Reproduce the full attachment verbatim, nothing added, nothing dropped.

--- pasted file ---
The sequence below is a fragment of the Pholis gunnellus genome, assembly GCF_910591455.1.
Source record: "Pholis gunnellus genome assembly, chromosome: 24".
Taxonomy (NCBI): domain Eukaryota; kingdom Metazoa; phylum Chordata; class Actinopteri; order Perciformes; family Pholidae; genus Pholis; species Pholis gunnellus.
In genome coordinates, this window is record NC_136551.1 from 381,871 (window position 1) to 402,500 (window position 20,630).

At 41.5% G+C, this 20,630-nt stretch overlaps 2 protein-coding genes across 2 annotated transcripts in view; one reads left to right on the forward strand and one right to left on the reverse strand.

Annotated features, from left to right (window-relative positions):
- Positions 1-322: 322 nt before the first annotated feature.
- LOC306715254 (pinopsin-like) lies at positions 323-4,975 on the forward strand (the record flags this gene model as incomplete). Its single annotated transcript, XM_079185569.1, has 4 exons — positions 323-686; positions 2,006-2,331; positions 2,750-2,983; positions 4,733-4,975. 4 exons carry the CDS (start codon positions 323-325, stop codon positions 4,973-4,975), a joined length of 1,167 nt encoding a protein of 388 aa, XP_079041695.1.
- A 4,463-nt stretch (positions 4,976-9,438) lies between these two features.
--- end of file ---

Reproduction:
The sequence below is a fragment of the Pholis gunnellus genome, assembly GCF_910591455.1.
Source record: "Pholis gunnellus genome assembly, chromosome: 24".
Taxonomy (NCBI): domain Eukaryota; kingdom Metazoa; phylum Chordata; class Actinopteri; order Perciformes; family Pholidae; genus Pholis; species Pholis gunnellus.
In genome coordinates, this window is record NC_136551.1 from 381,871 (window position 1) to 402,500 (window position 20,630).

At 41.5% G+C, this 20,630-nt stretch overlaps 2 protein-coding genes across 2 annotated transcripts in view; one reads left to right on the forward strand and one right to left on the reverse strand.

Annotated features, from left to right (window-relative positions):
- Positions 1-322: 322 nt before the first annotated feature.
- LOC306715254 (pinopsin-like) lies at positions 323-4,975 on the forward strand (the record flags this gene model as incomplete). Its single annotated transcript, XM_079185569.1, has 4 exons — positions 323-686; positions 2,006-2,331; positions 2,750-2,983; positions 4,733-4,975. 4 exons carry the CDS (start codon positions 323-325, stop codon positions 4,973-4,975), a joined length of 1,167 nt encoding a protein of 388 aa, XP_079041695.1.
- A 4,463-nt stretch (positions 4,976-9,438) lies between these two features.